As An Immigration Lawyer, Surely I Too Can Approach Matters Like Muhammad Ali?


Muhammad Ali has died.   Why should his death  have such an effect  upon me (and others)?    Sometimes,  it takes  a great mans’ death to seek to know more about him.

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Muhammad Ali was not only a  boxing legend: outside the gym and  boxing ring  he was  also  well  known for his stance on justice, equality and  civil rights.  These  are surely  matters that immigration campaigners, immigration and human rights lawyers  deal with  on a day to day basis?  Defending the rights and freedoms of ordinary people? We stand for something in our  profession: fairness, justice,  seeking to  right a wrong. That too, among other things, is what Muhammad Ali also  stood for.

I remember Mrs Theresa May saying   on 6  October 2015,  “And my message to the immigration campaigners and human rights lawyers is this: you can play your part in making this happen- or you can  try frustrate it…”. ;

Rather than play along,  by whatever means or in whatever ways suggested by Mrs May, without  due regard to  the resulting  harsh consequences upon those  coming  to  the UK to seek protection or those  families being  torn apart  by   legislation and rules introduced by the UK Government, Mrs May  seems to have forgotten  that for immigration lawyers, there is another option.  To borrow from Muhammad  Ali,

“There is another alternative and that alternative is justice”.

What then can immigration lawyers learn from Muhammad Ali?  Would I really need  his tenacity,  boldness,  bravado and armoury simply to prepare and  submit a  straightforward  family  life  human rights application  to the Home Office?  But remember, an application one might  have  thought would pose no  significant problems might be  refused by the Home Office …………. without a right of appeal.  Therefore in matters of  research,  presentation,  anticipatory  preparation, even in “straight forward”   applications, immigration lawyers  too  can learn to “Float like a butterfly, sting like a bee”.  Sometimes, it is the case that  skilful  preparation  and presentation in its initial stages,  will ultimately  determine  the success of a case  on appeal, remembering also, to those  who will, that it really  may be that “Service to others is the rent you pay for your room here on earth.”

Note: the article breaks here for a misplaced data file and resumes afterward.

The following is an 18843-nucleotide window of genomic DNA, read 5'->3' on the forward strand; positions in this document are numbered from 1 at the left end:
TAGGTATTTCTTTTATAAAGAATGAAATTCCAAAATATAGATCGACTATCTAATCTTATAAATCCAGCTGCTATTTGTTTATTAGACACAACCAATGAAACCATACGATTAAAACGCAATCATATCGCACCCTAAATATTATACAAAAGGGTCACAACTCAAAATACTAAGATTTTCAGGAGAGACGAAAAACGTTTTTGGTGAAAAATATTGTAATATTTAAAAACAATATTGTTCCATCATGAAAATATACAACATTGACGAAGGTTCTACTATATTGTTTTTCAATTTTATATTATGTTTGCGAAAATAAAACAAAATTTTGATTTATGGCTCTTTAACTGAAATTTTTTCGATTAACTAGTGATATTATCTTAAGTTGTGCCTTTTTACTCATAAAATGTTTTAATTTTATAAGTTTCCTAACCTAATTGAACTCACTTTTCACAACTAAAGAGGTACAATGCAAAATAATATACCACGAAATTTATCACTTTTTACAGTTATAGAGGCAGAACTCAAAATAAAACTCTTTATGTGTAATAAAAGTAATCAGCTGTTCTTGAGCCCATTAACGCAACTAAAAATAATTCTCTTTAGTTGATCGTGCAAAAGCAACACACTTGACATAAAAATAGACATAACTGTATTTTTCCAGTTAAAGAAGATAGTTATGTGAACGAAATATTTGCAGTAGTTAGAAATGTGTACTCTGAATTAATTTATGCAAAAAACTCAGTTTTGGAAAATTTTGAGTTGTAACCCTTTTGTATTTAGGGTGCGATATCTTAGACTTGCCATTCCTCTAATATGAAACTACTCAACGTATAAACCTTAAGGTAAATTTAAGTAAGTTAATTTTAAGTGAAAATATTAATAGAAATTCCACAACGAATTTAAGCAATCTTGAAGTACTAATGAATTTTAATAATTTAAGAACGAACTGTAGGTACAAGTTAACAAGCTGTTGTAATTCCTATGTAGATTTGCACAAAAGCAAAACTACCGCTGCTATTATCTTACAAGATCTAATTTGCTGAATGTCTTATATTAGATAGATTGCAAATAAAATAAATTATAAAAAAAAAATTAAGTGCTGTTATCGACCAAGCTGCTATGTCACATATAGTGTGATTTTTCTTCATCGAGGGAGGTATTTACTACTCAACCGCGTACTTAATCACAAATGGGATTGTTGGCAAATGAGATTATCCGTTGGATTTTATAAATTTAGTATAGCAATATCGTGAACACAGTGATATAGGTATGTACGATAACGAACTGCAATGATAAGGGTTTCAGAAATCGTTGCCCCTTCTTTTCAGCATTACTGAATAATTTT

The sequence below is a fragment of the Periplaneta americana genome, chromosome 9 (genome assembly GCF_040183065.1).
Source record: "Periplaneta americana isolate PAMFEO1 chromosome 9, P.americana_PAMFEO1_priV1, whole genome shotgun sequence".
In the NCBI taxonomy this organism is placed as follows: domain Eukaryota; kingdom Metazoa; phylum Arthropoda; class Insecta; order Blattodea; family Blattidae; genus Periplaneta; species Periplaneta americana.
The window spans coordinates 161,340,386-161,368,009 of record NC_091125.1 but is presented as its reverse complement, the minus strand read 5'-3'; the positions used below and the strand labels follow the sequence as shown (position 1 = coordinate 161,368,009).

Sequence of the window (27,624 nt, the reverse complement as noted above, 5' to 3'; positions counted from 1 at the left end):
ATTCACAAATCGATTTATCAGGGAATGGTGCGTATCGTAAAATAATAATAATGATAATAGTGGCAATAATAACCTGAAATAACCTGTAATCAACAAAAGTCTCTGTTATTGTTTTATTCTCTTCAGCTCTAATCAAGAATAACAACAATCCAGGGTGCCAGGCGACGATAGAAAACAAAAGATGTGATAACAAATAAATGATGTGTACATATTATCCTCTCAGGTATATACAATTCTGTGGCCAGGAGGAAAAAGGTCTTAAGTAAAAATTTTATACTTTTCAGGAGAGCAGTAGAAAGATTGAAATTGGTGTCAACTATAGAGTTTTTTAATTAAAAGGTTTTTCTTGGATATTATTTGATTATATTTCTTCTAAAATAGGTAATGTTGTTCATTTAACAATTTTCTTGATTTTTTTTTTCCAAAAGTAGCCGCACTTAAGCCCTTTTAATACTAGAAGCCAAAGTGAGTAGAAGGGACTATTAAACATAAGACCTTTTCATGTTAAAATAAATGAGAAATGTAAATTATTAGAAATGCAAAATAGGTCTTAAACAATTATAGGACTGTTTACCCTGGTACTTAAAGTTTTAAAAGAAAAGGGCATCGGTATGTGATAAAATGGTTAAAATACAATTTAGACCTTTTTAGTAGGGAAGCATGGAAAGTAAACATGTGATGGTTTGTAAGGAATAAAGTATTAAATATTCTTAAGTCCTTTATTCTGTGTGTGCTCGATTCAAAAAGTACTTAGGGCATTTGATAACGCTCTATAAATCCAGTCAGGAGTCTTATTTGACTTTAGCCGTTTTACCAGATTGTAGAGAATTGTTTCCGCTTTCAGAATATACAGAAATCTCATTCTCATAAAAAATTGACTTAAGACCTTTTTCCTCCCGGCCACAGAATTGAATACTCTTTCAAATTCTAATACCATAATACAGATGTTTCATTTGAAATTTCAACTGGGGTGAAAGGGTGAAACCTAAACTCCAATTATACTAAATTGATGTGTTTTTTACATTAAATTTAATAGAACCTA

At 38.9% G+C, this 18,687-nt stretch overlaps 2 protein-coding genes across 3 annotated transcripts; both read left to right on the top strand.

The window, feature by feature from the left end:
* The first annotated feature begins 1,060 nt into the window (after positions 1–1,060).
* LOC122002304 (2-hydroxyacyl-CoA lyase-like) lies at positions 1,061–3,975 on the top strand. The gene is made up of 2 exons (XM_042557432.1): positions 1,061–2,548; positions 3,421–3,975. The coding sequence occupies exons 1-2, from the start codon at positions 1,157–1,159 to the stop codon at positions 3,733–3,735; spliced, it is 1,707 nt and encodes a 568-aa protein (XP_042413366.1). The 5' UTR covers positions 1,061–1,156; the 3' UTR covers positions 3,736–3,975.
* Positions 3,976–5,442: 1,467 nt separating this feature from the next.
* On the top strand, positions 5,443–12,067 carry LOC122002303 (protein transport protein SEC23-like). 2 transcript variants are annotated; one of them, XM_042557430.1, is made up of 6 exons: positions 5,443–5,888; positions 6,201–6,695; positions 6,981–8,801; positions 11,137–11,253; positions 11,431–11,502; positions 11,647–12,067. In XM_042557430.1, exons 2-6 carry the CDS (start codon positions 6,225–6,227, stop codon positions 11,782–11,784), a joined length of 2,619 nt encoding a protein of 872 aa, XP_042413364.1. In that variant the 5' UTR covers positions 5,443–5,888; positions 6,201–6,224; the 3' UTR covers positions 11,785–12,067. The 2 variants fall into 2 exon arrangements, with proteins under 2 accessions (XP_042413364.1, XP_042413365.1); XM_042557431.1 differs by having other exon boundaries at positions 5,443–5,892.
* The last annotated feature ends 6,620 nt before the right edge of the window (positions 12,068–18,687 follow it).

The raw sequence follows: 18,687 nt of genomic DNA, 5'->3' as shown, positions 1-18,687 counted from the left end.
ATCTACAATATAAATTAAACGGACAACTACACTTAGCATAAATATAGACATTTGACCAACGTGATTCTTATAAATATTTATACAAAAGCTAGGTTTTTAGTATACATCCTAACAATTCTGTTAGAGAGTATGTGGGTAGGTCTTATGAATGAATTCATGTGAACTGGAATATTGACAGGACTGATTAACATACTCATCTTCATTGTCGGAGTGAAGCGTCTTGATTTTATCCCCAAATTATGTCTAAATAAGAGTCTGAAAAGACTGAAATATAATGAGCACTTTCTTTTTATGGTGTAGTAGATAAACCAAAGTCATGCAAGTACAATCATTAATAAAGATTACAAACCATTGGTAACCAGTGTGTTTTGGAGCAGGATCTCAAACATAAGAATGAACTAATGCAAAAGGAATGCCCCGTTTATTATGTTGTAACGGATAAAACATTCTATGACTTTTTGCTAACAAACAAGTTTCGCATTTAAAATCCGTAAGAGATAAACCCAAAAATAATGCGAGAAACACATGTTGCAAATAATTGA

A person practicing  in immigration and human rights  law may at times  chose  to view and accept  the  job  as  a   nine to    five one. It is just that in some cases-  a choice.  Muhammad Ali approach was,  ‘I hated every minute of training, but I said, ‘Don’t quit. Suffer now and live the rest of your life as a champion.’  A lawyer’s preparatory  approach is not going to  require physical  prowess  but a  calculated focus on  the goals to be achieved,   which would also  require a constant  intellectual sharpening of   skills,  be they research, analytical or exercise  of  judgement.  In  this regards,  problem solving  requires creative  skills such that  sometimes, the answer may not be so obvious and  will require a lawyer to  think out of the  box  bearing in mind that,  “A man who has no imagination has no wings.”

One can thus chose to  make an impact in this area of law,  potentially  affecting  not  just that one client but others too as in:

    • SM and Qadir v Secretary of State for the Home Department (ETS – Evidence – Burden of Proof) [2016] UKUT 00229 (IAC);
    • PD and Others (Article 8 – conjoined family claims) Sri Lanka [2016] UKUT 00108 (IAC);
    • Mandalia (Appellant) v Secretary of State for the Home Department (Respondent) [2015] UKSC 59;
    • MM v Secretary of State for the Home Department [2014] EWCA Civ 985;
    • MF (Nigeria) v Secretary of State for the Home Department, [2013] EWCA Civ 1192;
    • Quila and Bibi v Secretary of State for the Home Department [2011] UKSC 45;
    • R (on the application of Baiai and others) (Respondents) v Secretary of State for the Home Department (Appellant) [2008] UKHL 53;
    • Beoku-Betts (FC) (Appellant) v Secretary of State for the Home Department [2008] UKHL 39;
    • Huang (FC) (Respondent) v. Secretary of State for the Home Department (Appellant) ([2007] UKHL 11).

 The lawyers involved in these and other important  cases  took risks and accomplished something – “He who is not courageous enough to take risks will accomplish nothing in life.”

An immigration lawyer   might  look at a refusal decision and hear  the words, “ impossible to challenge”.  That may  be what  some of the lawyers  who handled the above cases  might have heard but that  did not  stop them. As Muhammad Ali would say “Impossible is just a big word thrown around by small men who find it easier to live in the world they’ve been given than to explore the power they have to change it. Impossible is not a fact. It’s an opinion. Impossible is not a declaration. It’s a dare. Impossible is potential. Impossible is temporary. Impossible is nothing.”

Surely, approaching matters as Muhammad Ali  might,  as regards that home office application,  the pending  appeal  before the  Tribunal, the judicial  review claim right through to the Court of Appeal and even that Supreme Court challenge, “If my mind can conceive it, and my heart can believe it—then I can achieve it“!



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